Author: Max Cryer
Publisher: Skyhorse Publishing, Inc.
Release Date: 2010-10-01
In day-to-day speech we use words and phrases without a passing thought as to why we use them or where they come from. Max Cryer changes all that by showing how fascinating the English language really is. Did you know that the former host of Today, Jane Pauley, claims to have coined the term “bad hair day,” or that a CBS engineer named Charley Douglass invented the name and use of “canned laughter” for television, or that “cold turkey” as a term for quitting something immediately was popularized by the novel and movie (starring Frank Sinatra), The Man with the Golden Arm? Here you’ll learn the origins of “credibility gap,” “my lips are sealed,” “the opera’s not over until the fat lady sings,” “supermarket,” “supermodel,” “there’s no accounting for taste,” “thick as thieves,” and hundreds more. For anyone who loves language, this new book will “take the cake.”
Many of the phrases we use everyday are so woven into our vocabulary that we never think to question their origin or meaning. How often we comfort the broken-hearted with the reassurance that there are ‘plenty more fish in the sea’, or ruin a surprise by ‘letting the cat out of the bag’. We don’t really mean our friend should consider dating a fish, nor do we keep cats in bags, but we use these phrases regardless. Did you know that telling someone to ‘get off their high horse’ comes from the 13th century? Or that ‘hair of the dog’ wasn’t originally a hangover cure, but a belief that applying a dog hair to a dog bite would cure the wound? In the times of Roman Baths, getting the ‘wrong end of the stick’ didn’t translate as a simple misunderstanding, it actually referred to a communal toilet where a stick was used to pass a cloth from person to person, unfortunately some would often receive the wrong end...
Betty Kirkpatrick has complied and exhaustive dictionary--a must for writers, crossword puzzle buffs, and anyone who is intrigued by language. Sample entries from Cliches Let the cat out of the bag is an idiom cliche meaning to reveal a secret. In origin it refers allegedly to a fairground tick by which traders sold unwary buyers a cat in a bag, assuring them it was a pig. The buyers did not realize their mistake until they let the cat out of the back, by which time it was too late. Bite the bullet is an idiom cliche meaning to steel oneself to accept something distressing. In origin it probably refers to the days before anesthesia, when soldiers wounded in battle were given a lead bullet to bite on to brace themselves against the pain of surgery. Fly off the handle is an idiom cliche meaning to lose one's temper. Originally American, the expression has its origin in an ax or hammer, the handle of which becomes loosened and flies off after it has struck a blow.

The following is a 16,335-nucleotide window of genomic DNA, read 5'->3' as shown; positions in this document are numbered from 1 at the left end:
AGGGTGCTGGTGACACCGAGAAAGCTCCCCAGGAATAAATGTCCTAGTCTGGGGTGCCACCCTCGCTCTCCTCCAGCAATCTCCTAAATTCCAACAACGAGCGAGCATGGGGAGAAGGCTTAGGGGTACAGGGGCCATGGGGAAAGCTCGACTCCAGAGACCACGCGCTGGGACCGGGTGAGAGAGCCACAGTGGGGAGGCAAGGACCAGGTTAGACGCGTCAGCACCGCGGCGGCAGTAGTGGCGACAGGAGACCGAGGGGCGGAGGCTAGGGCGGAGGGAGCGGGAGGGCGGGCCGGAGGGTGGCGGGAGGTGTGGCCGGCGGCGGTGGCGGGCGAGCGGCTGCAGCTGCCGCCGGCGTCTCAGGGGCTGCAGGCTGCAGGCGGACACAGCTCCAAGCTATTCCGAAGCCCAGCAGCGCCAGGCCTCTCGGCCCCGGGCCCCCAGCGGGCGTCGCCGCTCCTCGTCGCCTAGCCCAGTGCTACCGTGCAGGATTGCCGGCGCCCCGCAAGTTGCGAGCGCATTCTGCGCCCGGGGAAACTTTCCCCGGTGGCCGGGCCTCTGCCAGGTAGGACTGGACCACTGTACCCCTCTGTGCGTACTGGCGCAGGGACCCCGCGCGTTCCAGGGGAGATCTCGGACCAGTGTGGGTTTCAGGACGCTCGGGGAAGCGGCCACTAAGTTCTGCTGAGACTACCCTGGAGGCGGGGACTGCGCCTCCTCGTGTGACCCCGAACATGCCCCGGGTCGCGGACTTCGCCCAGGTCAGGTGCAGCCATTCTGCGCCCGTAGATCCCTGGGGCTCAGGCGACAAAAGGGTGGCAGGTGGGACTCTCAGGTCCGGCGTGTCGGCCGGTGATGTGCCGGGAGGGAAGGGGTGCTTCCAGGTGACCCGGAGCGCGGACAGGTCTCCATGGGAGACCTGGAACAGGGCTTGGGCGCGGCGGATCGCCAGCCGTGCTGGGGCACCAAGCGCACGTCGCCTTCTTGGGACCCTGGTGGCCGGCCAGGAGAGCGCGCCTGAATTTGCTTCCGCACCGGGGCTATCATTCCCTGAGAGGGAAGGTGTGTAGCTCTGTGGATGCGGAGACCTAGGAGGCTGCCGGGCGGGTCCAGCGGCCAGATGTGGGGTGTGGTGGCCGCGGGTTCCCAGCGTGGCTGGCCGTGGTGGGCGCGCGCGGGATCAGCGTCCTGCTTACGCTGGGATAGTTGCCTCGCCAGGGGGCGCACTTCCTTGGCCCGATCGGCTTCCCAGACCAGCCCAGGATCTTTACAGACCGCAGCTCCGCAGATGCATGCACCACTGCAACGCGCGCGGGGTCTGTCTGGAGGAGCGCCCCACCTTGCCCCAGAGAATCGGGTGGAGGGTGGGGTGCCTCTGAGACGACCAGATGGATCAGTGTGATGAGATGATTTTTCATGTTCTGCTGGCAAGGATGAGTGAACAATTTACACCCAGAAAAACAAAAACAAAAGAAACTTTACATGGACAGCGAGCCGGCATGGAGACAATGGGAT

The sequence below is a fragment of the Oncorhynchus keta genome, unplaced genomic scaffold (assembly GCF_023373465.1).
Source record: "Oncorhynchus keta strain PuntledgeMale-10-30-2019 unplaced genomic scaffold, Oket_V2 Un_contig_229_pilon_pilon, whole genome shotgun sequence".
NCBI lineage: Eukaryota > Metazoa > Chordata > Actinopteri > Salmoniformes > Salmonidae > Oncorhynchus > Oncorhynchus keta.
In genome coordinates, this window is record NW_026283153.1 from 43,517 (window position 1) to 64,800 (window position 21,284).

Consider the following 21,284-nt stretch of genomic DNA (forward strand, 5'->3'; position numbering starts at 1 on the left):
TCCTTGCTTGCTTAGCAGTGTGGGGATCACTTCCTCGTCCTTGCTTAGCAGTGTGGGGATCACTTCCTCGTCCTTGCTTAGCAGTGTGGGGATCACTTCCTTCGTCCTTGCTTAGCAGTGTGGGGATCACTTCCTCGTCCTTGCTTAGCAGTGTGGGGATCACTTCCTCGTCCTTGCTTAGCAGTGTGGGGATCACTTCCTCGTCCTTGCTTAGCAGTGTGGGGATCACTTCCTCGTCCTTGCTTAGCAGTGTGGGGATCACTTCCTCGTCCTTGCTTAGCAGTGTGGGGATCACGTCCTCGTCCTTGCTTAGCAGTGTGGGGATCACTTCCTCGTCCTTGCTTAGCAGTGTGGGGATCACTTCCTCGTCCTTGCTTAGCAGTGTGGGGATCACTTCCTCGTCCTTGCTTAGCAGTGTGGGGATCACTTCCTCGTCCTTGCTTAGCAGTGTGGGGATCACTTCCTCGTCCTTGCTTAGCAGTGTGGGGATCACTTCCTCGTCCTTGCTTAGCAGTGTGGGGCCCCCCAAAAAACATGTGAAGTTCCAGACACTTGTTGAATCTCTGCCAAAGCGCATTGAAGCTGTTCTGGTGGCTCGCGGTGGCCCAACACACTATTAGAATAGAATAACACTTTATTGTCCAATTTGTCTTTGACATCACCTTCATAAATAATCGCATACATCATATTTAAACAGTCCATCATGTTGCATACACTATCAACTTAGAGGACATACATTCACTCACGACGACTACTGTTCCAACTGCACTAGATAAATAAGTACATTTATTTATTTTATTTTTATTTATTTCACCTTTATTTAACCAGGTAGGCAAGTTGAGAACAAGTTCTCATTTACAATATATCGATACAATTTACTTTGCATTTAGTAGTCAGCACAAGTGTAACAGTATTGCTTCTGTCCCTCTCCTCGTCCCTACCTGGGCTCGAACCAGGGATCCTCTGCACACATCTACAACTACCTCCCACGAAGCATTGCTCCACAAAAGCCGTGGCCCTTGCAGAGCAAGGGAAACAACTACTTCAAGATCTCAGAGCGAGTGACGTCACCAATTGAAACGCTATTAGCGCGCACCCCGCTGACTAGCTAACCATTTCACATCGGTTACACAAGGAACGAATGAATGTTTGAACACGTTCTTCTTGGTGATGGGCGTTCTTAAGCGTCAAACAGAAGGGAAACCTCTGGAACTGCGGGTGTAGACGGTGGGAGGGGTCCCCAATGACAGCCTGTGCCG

Author: Eric Partridge
Release Date: 2003-09-02
Genre: Foreign Language Study
A catch phrase is a well-known, frequently-used phrase or saying that has `caught on' or become popular over along period of time. It is often witty or philosophical and this Dictionary gathers together over 7,000 such phrases.
Author: Judy Parkinson
Release Date: 2010-10-19
Genre: Language Arts & Disciplines
"Make no bones about it"--here's a "grand slam" for anyone seeking the meanings of catch phrases and quotes that enrich our everyday speech. It "rounds up the usual suspects"--hundreds of expressions that keep our language flourishing--and makes them easy to find in an A-to-Z format. If "all goes according to plan," you'll soon know: The expressions "all that glitters is not gold" and "apple of the eye" have each been in use for more than 1,000 years. "To bark up the wrong tree" comes from the sport of raccoon hunting. "The big enchilada" was used to describe someone on the infamous Watergate tapes. "Flavor of the month" was a generic advertising phrase of the mid-1940s used to describe new ice cream flavors. "Baker's dozen" is 13, one more than the standard dozen, and goes back to medieval times, when Henry III called for the severe punishment of any bakers caught shortchanging customers. English bakers developed the habit of including an extra loaf of bread when asked for a dozen to ensure that they wouldn't be condemned. "Drop of a hat" alludes to the frontier practice of dropping a hat as a signal for a boxing or wrestling match to begin, usually the only formality observed. "Sleep tight" dates back to when beds were made of rope and straw. Before going to sleep at night, people would have to pull the ropes tight, as they would have loosened during the course of the previous night's sleep. With this clever book on hand, you'll never have to "throw in the towel" during a battle of wits. Make this and all of the Blackboard Books(tm) a permanent fixture on your shelf, and you'll have instant access to a breadth of knowledge. Whether you need homework help or want to win that trivia game, this series is the trusted source for fun facts.